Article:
RESULTS: Participant’s mean age 17.9 (SD 1.9). Mean age at first sex 13.8 (SD 2.6). Eighteen percent of participants reported alcohol use, 39% marijuana use, and 16% used both marijuana and alcohol before or during FSSSE. Two themes emerged around substance use with FSSSE. Those who used drugs/alcohol, it functioned to relieve stress and boost sexual drive. Reported effects were categorized into positive: increased sexual excitement/arousal, and enhanced sexual experience and satisfaction; and negative: engaging in unplanned/unprotected sex. Participants who did not report substance use described limited to no function during FSSSE. Reasons for non-use included parental influences and concern for personal health.
CONCLUSIONS: Substance use is often a part of the FSSSE in YBSGLAs. Youth reported that substances enhanced sexual experiences, but also increased risk-taking behaviors. This work highlights the need for substance use management in risk reduction strategies for adolescent boys contemplating FSSSE to reduce HIV-related health disparities in same gender loving men.
142nd APHA Annual Meeting and Exposition 2014; 11/2014
[Show abstract][Hide abstract] ABSTRACT: Background: Researchers acknowledge a need to examine early romantic relationships in YBSGLM because experiences of pleasure in such relationships may impact sexual trajectory and subsequent risk behaviors.
Methods: We recruited 45 urban YBSGLM (age 15-19) from clinics, venues, Internet (Jack’d), and snowball sampling to complete a baseline 90-minute, semi-structured interview in order to understand concepts of sexual pleasure/satisfaction during first same-sex penetrative experiences (FSSPE). Interviews were transcribed and analyzed using inductive open-coding to develop major themes.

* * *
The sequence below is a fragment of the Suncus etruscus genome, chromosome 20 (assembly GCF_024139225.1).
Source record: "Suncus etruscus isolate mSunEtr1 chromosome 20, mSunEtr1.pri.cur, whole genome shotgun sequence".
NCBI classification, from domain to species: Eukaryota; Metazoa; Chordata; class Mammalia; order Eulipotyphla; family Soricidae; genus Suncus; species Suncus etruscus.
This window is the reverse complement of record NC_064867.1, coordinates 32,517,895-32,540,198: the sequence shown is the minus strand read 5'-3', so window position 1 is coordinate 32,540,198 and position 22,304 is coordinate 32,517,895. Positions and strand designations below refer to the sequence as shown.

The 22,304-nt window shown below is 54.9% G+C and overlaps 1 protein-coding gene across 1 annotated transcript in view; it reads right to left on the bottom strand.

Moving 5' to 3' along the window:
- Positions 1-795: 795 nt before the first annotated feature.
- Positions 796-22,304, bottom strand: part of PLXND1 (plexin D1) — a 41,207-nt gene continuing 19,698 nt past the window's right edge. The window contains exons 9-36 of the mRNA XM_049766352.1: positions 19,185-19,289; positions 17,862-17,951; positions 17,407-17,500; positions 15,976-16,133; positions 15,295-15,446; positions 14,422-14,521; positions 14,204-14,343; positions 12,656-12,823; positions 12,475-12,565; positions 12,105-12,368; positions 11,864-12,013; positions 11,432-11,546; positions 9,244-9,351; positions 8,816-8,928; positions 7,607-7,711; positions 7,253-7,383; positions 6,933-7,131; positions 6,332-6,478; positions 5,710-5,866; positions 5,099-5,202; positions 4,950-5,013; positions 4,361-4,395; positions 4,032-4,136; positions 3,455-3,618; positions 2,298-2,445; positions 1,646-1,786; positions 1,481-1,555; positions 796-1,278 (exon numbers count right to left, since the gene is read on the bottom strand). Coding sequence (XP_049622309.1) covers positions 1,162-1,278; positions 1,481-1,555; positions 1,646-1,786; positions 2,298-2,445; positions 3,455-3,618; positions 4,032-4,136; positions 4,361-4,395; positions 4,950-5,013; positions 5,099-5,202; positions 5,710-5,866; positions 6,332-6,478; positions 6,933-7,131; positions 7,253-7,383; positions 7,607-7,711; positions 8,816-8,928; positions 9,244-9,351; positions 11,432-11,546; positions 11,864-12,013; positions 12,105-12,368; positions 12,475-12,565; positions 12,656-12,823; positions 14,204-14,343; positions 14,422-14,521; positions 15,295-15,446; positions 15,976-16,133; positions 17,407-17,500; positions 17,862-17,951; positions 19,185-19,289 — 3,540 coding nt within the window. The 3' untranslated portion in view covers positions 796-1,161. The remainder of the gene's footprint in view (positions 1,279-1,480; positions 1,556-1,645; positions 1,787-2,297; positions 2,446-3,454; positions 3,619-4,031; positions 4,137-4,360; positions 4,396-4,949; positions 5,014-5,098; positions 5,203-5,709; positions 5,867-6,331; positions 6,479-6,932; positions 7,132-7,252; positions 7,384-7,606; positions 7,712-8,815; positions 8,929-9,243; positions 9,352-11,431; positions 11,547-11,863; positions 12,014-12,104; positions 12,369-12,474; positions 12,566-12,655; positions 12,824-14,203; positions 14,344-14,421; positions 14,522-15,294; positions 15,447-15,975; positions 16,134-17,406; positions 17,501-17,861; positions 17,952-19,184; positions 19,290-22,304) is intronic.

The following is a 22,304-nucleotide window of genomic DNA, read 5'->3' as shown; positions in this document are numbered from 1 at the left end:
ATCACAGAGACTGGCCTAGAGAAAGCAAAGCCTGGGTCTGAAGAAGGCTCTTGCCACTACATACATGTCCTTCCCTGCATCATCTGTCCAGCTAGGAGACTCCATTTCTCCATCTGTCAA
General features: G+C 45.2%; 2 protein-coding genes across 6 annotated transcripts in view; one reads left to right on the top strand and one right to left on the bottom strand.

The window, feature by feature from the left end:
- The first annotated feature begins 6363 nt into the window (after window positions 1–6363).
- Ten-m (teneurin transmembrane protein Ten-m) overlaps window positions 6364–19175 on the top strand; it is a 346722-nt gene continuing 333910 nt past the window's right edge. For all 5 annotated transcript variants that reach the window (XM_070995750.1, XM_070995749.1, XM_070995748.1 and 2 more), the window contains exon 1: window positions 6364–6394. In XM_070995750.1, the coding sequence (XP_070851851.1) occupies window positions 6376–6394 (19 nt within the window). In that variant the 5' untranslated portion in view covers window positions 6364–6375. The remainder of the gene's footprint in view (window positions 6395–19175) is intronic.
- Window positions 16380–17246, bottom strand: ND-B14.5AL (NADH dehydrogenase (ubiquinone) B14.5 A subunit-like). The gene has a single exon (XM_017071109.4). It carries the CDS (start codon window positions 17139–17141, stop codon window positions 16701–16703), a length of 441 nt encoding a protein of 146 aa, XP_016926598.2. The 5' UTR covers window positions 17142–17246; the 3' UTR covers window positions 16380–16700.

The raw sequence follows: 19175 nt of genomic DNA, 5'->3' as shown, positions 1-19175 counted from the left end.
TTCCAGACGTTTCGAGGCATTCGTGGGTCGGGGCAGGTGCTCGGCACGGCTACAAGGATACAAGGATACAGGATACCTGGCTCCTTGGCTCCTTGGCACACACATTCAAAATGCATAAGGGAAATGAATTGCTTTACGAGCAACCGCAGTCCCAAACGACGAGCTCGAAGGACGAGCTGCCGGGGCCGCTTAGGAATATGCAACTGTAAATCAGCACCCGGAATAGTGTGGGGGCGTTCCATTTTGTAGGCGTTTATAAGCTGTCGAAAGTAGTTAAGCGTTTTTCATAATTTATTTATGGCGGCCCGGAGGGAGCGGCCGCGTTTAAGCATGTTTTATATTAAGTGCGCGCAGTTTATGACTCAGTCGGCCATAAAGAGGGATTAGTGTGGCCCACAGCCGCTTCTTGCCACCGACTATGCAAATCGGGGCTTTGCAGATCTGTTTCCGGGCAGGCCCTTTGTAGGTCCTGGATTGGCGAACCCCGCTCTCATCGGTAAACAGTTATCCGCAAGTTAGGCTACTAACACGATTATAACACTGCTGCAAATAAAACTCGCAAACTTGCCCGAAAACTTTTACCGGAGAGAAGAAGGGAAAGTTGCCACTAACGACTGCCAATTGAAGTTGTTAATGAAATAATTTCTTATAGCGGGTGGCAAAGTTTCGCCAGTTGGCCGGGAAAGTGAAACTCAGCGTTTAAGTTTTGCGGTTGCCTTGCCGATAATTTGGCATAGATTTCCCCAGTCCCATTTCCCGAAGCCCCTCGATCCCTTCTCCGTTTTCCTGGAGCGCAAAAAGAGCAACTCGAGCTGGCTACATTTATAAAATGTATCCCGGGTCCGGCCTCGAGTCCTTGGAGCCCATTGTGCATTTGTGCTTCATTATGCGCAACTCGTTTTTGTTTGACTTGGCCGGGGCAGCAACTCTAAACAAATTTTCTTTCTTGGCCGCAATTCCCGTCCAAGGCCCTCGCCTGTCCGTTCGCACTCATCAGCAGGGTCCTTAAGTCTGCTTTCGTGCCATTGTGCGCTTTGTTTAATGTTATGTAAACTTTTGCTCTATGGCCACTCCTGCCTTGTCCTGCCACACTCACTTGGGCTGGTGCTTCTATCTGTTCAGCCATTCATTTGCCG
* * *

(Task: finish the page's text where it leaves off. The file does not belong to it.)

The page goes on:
Results: Mean age was 17.9 yrs (SD 1.9). Most (N=30, 68%) identified as gay. Median number of partners in the prior 6 months was 3.6 (range 0 - 32). Most (57%, N=24) described being extremely or very physically satisfied during first sex and 48% (n = 22) experienced an orgasm. Positive expectation of sex and three specific factors emerged around whether the experience was pleasurable: partner (partner type, physical aspects [penis size], attractiveness/emotional connection to partner), contextual (marijuana use before sex (relaxation), location, relationship status) and physical mechanism of sex (condom/lubrication use and position (top/bottom)). Youth used pleasure to validate sexuality, gain sexual experience and for sexual-role clarification.
Conclusions: This work highlights that pleasure may be critical for young men to sort through developmentally important aspects of sexual development and the complexity of pleasure in early sexual experiences. Further work should explore the impact of those experiences on future behavior in order to support healthy sexual decision-making and design public health strategies that reduce risk for HIV among YBSGLM.
142nd APHA Annual Meeting and Exposition 2014; 11/2014
[Show abstract][Hide abstract] ABSTRACT: Background: Young gay and bisexual men (YGBM; ages 18–24) are experiencing an increase in rates of HIV infection, with Black and Latino YGBM experiencing higher infection rates than White YGBM. Psychological factors are often implicated in YGBM’s HIV/AIDS risk behaviors. However, YGBM’s decision to forego condoms with a partner (i.e., decisional balance to use condoms; DBC) across racial/ethnic groups is inconclusive in the literature.
Methods: Using data from a cross-sectional web-survey of single YGBM across the United States (N=1380; ages 18-24; 9.9% Black; 18.6% Latino; 71.5% White), we performed three race-specific multivariate regression models to explore the association between psychological factors (i.e., depression, anxiety) and DBC, after adjusting for YGBM’s age and their perceived difficulty to implement safer-sex strategies.